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By Adrienne Cook
Special to The Washington Post
Thursday, June 8, 2000; Page H10

Early peaches are ripening now; by the end of the month, these fleeting summer fruits will be ready for picking. Taking advantage of the short local peach season should be a priority for gourmets, grown-ups and kids alike.

If this region's reputation as a peach-growing area pales compared with points south, the metro Washington area nonetheless does peaches proud, especially in the higher elevations of the Piedmont. A drive westward into the low mountains reveals a wealth of peach orchards--and apples and other fruits too--dotting the rolling hills.

But you don't need a hillside orchard to raise peaches: Dwarf varieties are well suited to the home garden; they grow small but abundantly.

Whether dwarf or standard, the trees bear watching as summer's heat settles in. At the fruit's peak of ripeness, the plush skin takes on a warm sunset hue, the fruit's flesh yields slightly to gentle pressure, and a rich, peachy aroma wafts from its interior. When cut open, the flesh is gleaming and juicy, with dense color. Depending on the variety, it might fall easily from the pit or cling like the flesh of a mango, to be removed gingerly with knife or teeth.

Peaches are relatively easy to grow in a home orchard. Most are self-pollinating, which means that a single tree can bear fruit. The climate in this area is perfect for peaches. The soil might need amending, but, once established, a peach tree requires no special fertilization to ensure a crop. Routine care entails pruning, generally recommended annually to encourage internal air circulation, which results in larger fruit and cuts down on pests; and spraying, which is perhaps the most labor-intensive part of any fruit tree undertaking.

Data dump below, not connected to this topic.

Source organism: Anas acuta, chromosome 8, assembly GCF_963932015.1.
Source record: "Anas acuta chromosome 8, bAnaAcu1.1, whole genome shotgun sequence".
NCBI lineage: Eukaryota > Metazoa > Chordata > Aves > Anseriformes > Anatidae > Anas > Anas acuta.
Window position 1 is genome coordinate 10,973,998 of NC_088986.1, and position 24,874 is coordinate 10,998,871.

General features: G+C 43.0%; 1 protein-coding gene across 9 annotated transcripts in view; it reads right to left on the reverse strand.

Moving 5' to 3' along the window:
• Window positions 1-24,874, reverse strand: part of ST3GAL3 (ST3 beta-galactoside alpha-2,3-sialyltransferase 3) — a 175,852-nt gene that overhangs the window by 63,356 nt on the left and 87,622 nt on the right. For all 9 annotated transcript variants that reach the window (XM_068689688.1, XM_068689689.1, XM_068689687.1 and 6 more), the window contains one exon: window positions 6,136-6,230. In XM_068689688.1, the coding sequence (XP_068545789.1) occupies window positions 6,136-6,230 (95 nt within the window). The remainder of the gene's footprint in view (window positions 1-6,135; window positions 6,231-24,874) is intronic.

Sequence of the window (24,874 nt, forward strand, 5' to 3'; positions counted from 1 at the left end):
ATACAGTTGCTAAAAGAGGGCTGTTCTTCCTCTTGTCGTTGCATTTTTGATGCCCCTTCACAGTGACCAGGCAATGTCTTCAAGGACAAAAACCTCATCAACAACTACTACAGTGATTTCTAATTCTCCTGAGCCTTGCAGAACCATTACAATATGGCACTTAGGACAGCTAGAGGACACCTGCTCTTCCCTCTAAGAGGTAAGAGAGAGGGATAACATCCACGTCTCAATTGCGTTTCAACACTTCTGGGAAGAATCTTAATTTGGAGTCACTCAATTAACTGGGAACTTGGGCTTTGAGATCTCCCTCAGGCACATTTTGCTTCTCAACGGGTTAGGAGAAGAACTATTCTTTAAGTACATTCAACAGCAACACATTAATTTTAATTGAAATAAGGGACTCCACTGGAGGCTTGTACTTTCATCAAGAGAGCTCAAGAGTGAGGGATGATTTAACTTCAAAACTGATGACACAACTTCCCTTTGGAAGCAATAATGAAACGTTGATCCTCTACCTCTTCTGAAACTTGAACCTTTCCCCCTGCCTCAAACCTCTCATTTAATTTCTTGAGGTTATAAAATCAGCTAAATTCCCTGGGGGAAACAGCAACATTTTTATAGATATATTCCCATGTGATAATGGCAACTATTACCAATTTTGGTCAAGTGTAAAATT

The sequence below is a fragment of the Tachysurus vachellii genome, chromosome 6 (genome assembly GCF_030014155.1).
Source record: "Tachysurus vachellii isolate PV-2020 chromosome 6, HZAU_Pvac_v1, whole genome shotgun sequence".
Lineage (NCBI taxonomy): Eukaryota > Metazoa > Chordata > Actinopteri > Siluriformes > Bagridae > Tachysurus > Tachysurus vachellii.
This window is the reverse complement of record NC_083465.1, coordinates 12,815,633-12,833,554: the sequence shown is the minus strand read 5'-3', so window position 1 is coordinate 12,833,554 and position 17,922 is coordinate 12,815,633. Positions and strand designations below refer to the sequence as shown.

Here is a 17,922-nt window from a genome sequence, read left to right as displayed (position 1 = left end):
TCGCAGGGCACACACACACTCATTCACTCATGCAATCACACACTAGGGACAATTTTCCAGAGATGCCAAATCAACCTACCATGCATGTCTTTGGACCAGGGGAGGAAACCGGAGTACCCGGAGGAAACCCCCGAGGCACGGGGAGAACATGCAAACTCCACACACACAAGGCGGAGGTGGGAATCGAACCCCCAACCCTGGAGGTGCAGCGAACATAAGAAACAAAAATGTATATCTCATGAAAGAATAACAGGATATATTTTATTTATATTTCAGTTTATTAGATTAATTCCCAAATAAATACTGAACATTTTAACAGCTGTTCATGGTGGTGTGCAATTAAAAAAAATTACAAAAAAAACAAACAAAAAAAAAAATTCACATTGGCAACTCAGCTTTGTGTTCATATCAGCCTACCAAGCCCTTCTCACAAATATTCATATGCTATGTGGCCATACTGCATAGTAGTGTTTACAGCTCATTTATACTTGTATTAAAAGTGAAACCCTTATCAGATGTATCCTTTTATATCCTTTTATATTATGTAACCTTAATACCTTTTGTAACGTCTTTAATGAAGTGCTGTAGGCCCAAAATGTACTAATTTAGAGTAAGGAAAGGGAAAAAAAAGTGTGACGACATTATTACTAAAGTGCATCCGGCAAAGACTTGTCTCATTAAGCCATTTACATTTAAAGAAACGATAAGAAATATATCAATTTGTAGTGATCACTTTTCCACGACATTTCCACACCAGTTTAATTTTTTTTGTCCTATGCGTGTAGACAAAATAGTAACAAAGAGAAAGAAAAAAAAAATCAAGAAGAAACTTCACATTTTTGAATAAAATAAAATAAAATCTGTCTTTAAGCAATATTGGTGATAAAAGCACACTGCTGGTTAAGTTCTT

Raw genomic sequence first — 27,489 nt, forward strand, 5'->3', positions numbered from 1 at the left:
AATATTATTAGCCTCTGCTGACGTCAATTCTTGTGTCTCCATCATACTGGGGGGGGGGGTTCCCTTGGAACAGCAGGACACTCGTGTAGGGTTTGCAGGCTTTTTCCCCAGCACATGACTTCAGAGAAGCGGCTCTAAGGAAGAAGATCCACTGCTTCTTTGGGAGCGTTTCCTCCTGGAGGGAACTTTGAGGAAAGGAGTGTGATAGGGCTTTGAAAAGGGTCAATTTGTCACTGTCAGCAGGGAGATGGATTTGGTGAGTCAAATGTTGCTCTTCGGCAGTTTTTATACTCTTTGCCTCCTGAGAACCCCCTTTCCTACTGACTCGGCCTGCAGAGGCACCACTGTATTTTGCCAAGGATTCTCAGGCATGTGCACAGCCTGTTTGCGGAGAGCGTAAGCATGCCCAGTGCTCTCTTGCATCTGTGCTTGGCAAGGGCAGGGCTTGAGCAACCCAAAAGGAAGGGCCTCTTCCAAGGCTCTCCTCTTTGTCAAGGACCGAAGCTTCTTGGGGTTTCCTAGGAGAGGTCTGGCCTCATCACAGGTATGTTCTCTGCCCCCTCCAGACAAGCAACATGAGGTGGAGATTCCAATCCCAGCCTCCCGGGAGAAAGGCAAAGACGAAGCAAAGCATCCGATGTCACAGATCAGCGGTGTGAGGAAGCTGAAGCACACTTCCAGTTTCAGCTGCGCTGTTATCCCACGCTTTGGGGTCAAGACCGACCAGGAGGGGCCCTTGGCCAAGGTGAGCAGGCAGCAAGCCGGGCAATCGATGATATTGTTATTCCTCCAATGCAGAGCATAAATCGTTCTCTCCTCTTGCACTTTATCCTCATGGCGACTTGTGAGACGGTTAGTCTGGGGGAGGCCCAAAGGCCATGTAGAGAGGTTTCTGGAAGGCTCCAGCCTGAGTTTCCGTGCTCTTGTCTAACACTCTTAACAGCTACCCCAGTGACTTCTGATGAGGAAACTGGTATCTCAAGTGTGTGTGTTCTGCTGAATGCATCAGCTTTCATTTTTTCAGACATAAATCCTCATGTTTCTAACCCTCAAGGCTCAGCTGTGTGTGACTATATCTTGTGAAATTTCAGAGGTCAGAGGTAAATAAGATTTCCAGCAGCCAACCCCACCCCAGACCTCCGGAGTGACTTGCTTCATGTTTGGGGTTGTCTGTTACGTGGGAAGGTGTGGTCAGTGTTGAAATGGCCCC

In this region, the peach's biggest enemy is the plum curculio, a small beetle whose larvae feast on the inside of the fruit. At the very least, infested peaches are wormy; at worst, the larval attacks leave fruits open to brown rot, a fungal disease. Fruits often fall off the tree before they ever get a chance to mature.

It's not difficult to diagnose a case of plum curculio; the tell-tale crescent-shaped scar, the size and shape of the cuticle on a fingernail, appears on new fruit, usually by the end of May. This year, the pests arrived earlier; infestations were in full swing by the end of April.

Until very recently, the orchardist who counted on getting peaches each year had little option save to combat plum curculio with chemicals such as captan and diazinon. Even the new organic wonder-spray, neem oil, performed poorly as a guard against the plum curculio worms on the fruits. Mechanical controls, such as laying cloth under the tree and shaking branches to dislodge unsteady adult beetles as they swarmed on trees to lay eggs provided only slight reductions of the pests.

The development of pyrethrins, pesticides derived from the ground-up petals of pyrethrum daisies, has changed much of modern organic pest control. They are effective on an ever-greater range of pests when used in combination with other compounds, in an oil-and-pyrethrum product called Pyola, for example.

To control plum curculio and brown rot, fruit trees are sprayed at petal-drop--when 90 percent of the spring blooms have lost their petals--and again two weeks later. This prevents damage to pollinating insects, which also will succumb to pyrethrins.

Curculio beetles are at their most active as the new fruit begins its nascent swelling, before the layman even notices the fruit forming. A spray of Pyola or any dormant oil can be applied in late winter to control mites and borers, which can become a problem under the right environmental conditions.

These organic controls, coupled with planting resistant varieties and a willingness to put up with some pest damage, allow fresh peaches without harsh chemicals.

Sources of peach trees, both dwarf and container varieties, include Edible Landscaping (800-524-4156, eat-it.com); and Stark Bros. (800-325-4180, MySeasons.com).

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